Second lawsuit filed against truck driver, company in fatal June - WRCBtv.com | Chattanooga News, Weather & Sports

Second lawsuit filed against truck driver, company in fatal June crash

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CHATTANOOGA, TN (WRCB) -

A second lawsuit has been filed after six people died and several others were injured in a crash on I-75 in June.

Truck driver Benjamin Brewer failed to stop and plowed into eight vehicles who were slowed down in a construction zone near exit 11.

The $12.75 million lawsuit names Brewer, the trucking company Cool Runnings Express, Inc. out of London, Ky., and company owners Billy and Cretty Sizemore.

Chattanooga attorney C. Mark Warren filed the lawsuit in federal court on Tuesday on behalf of his client, Justin Knox of Knoxville. The 60-year-old suffered a brain injury due to the crash.

"We want stricter guidelines as far as when a truck driver is involved in a wreck, taking them off the road pending the results of a drug test. Not giving the company the opportunity to decide one way or the other," said Warren.

Warren explained that the tragedy on the Interstate could have been avoided if Brewer's boss would've taken him off the road after a pattern of dangerous behavior leading up to the deadly crash. 

Just one day before the crash, Brewer was cited for careless driving in Florida after side-swiping another truck. The suit said at the time of that crash, Brewer had been on duty for 45 straight hours. 

According to the Federal Motor Carrier Association, drivers must submit a post-accident drug test to their employer if cited after a wreck. 

Warren hopes the lawsuit sheds light on current federal regulations involving drug testing truck drivers.

"A claim can actually change laws, change regulations, and change the way a business does business," he said.

According to the lawsuit, the company failed to show reasonable care in not only hiring Brewer, but also allowing him to continue driving without submitting a drug test after the collision in Florida.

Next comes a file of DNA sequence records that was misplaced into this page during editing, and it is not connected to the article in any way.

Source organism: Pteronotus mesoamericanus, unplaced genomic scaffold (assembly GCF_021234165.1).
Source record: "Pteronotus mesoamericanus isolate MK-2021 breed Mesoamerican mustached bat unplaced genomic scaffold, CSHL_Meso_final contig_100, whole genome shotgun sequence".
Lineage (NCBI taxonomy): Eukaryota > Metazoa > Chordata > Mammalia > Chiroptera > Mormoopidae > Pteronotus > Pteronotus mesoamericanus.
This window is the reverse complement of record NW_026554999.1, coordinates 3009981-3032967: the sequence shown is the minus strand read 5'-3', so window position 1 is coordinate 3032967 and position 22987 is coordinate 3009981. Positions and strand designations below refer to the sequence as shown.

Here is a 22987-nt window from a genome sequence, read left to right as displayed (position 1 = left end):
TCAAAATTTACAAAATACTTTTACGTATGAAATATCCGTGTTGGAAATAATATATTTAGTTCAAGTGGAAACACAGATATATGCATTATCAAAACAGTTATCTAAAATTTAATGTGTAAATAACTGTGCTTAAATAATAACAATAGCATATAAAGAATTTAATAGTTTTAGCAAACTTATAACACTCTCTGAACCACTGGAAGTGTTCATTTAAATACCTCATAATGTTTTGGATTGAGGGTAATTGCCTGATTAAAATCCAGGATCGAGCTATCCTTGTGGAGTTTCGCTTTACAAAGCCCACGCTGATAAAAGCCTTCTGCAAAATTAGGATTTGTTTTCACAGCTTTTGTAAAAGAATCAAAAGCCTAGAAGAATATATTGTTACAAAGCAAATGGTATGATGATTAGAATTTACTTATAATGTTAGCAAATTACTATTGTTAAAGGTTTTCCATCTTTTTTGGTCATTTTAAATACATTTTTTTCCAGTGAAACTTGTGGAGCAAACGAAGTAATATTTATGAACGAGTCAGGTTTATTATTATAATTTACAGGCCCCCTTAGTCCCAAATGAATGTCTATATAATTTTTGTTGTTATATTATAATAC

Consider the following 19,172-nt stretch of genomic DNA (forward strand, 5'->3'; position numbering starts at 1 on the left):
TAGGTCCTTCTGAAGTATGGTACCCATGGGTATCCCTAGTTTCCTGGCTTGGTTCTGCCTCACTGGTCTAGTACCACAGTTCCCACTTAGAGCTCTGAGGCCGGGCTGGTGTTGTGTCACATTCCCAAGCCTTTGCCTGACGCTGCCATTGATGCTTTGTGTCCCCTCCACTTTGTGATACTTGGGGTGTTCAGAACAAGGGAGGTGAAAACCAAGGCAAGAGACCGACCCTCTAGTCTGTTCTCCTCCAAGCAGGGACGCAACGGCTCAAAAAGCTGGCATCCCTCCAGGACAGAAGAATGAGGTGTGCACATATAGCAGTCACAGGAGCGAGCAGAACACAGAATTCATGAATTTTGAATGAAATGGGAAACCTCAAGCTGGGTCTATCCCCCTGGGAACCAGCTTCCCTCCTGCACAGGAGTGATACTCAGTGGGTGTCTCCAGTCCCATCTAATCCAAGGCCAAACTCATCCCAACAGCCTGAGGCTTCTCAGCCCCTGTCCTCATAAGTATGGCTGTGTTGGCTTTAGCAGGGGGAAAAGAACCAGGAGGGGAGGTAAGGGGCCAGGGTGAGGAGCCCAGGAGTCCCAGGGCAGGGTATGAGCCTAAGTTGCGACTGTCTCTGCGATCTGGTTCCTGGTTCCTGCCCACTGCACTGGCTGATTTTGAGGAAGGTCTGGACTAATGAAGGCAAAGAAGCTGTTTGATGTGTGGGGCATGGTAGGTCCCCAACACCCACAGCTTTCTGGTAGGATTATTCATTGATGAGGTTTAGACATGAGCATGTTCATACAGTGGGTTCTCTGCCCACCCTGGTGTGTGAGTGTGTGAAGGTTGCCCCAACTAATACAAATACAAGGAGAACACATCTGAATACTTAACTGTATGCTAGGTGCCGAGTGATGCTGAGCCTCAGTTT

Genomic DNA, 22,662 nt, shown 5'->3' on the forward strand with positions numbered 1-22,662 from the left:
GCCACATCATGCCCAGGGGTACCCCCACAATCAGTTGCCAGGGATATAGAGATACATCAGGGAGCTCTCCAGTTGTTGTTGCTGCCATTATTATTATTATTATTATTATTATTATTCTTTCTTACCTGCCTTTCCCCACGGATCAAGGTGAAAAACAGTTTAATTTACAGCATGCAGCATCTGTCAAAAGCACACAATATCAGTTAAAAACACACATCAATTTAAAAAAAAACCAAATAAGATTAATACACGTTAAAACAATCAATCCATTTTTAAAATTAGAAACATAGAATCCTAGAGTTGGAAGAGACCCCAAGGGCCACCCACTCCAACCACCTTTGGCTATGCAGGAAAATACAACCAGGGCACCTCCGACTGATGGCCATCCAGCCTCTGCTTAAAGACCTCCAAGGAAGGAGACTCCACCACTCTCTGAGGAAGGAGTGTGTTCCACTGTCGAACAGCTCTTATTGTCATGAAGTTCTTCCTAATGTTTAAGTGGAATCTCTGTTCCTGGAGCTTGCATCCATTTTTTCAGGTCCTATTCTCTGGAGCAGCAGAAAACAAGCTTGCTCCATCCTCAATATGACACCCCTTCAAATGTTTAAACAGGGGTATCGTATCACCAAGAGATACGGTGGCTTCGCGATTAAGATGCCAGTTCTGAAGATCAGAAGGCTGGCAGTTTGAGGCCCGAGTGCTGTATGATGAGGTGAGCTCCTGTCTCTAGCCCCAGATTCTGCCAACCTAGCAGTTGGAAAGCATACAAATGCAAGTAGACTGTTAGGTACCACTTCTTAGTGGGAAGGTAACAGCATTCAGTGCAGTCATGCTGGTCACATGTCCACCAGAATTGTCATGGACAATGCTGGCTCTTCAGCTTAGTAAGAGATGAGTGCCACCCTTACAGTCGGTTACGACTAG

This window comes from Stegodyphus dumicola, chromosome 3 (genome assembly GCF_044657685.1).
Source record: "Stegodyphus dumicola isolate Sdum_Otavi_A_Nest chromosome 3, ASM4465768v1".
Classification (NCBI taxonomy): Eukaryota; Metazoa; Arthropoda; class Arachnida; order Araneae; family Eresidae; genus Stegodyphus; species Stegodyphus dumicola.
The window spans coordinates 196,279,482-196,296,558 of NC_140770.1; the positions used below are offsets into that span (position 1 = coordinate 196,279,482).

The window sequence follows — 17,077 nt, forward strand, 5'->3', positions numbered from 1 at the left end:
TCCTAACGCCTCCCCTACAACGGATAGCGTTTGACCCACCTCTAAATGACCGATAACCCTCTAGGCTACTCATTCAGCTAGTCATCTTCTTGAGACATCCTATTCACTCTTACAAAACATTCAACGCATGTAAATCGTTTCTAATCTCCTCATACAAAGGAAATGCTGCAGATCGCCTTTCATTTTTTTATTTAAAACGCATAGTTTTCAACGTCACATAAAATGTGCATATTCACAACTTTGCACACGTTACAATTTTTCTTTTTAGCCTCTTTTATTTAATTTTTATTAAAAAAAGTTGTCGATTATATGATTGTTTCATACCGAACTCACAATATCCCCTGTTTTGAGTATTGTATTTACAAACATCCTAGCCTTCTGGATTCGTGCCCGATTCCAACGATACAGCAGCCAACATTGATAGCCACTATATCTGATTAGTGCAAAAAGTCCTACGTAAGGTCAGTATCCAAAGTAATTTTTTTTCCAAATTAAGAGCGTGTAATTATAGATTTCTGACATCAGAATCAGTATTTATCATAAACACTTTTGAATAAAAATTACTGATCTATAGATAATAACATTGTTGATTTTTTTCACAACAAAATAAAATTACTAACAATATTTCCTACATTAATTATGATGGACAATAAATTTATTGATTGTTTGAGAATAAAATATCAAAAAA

Sources confirmed to Channel 3 last week that Brewer was using methamphetamine at the time of the crash on I-75.

"The drug test would've come back like it came back for us... that (Brewer) was hopped up on crystal meth," Warren said.

"What a lawsuit can do is create a legacy that this does not happen again."

Attempts to reach Cool Runnings Express owners on Wednesday were unsuccessful. 


A second victim in the June Interstate 75 crash has filed a lawsuit against the truck driver and his trucking company, Cool Runnings Express, Inc, based out of London, KY.

The $14.75 million lawsuit was filed by Chattanooga attorney C. Mark Warren on behalf of his client, Justin Knox and his wife, Nomiki Knox.

The crash on June 25 claimed the lives of six people, and injured six others when a truck driven by Benjamin Brewer failed to slow and stop in a construction zone on I-75 near the Ooltewah exit.

CONTINUING COVERAGE | Ooltewah Crash

On the previous day, Brewer was involved in a crash near Wildwood, FL and charged with careless driving. No injuries were reported in the Florida crash.

The lawsuit also cites the use of methamphetamine by Brewer, which Channel 3 reported Tuesday.

He had been on duty for 50 consecutive hours, according to the NTSB preliminary report released Monday.

That put him in violation of the Federal Motor Carrier Safety Regulations hours-of-service when the crash occurred. 

Brewer was indicted by a Hamilton County grand jury, charged with six counts vehicular homicide by impairment and other charges from the crash.

A warrant has been issued for Brewer, but authorities in Kentucky have yet to locate him.

The lawsuit alleges Cool Runnings Express, owned by Billy and Cretty Sizemore, failed to use reasonable and due care in hiring Brewer.

The lawsuit also says that the company failed to perform an adequate drug test as required by federal law. They also failed to perform a drug and alcohol on Brewer after the Florida crash that preceded the fatal Tennessee crash.

The lawsuit is moving for an injunction to be issued that would suspend the business operations for Cool Runnings Express until a hearing could be held to determine the criminal history and safety records for the company’s current drivers.

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